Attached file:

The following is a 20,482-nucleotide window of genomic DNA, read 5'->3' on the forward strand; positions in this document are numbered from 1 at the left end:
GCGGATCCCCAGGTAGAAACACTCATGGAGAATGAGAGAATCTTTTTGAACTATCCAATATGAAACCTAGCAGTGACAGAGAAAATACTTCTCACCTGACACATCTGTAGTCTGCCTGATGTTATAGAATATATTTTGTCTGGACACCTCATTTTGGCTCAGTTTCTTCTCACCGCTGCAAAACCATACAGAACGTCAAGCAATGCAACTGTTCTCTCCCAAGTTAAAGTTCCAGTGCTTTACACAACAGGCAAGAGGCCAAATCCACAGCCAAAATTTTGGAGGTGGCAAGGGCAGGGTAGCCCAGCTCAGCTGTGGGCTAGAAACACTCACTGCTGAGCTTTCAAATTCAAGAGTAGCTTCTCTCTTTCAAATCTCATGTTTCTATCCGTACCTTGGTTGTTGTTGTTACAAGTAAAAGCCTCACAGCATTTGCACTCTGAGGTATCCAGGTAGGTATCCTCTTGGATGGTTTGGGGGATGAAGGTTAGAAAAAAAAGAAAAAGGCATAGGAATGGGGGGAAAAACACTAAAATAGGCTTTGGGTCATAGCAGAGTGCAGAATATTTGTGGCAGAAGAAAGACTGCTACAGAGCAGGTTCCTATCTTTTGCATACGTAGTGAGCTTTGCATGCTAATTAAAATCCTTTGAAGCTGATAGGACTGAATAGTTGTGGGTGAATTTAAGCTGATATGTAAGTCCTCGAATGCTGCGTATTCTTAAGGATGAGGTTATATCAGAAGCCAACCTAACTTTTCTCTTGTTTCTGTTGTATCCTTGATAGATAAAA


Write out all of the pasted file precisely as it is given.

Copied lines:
The following is a 20,482-nucleotide window of genomic DNA, read 5'->3' on the forward strand; positions in this document are numbered from 1 at the left end:
GCGGATCCCCAGGTAGAAACACTCATGGAGAATGAGAGAATCTTTTTGAACTATCCAATATGAAACCTAGCAGTGACAGAGAAAATACTTCTCACCTGACACATCTGTAGTCTGCCTGATGTTATAGAATATATTTTGTCTGGACACCTCATTTTGGCTCAGTTTCTTCTCACCGCTGCAAAACCATACAGAACGTCAAGCAATGCAACTGTTCTCTCCCAAGTTAAAGTTCCAGTGCTTTACACAACAGGCAAGAGGCCAAATCCACAGCCAAAATTTTGGAGGTGGCAAGGGCAGGGTAGCCCAGCTCAGCTGTGGGCTAGAAACACTCACTGCTGAGCTTTCAAATTCAAGAGTAGCTTCTCTCTTTCAAATCTCATGTTTCTATCCGTACCTTGGTTGTTGTTGTTACAAGTAAAAGCCTCACAGCATTTGCACTCTGAGGTATCCAGGTAGGTATCCTCTTGGATGGTTTGGGGGATGAAGGTTAGAAAAAAAAGAAAAAGGCATAGGAATGGGGGGAAAAACACTAAAATAGGCTTTGGGTCATAGCAGAGTGCAGAATATTTGTGGCAGAAGAAAGACTGCTACAGAGCAGGTTCCTATCTTTTGCATACGTAGTGAGCTTTGCATGCTAATTAAAATCCTTTGAAGCTGATAGGACTGAATAGTTGTGGGTGAATTTAAGCTGATATGTAAGTCCTCGAATGCTGCGTATTCTTAAGGATGAGGTTATATCAGAAGCCAACCTAACTTTTCTCTTGTTTCTGTTGTATCCTTGATAGATAAAA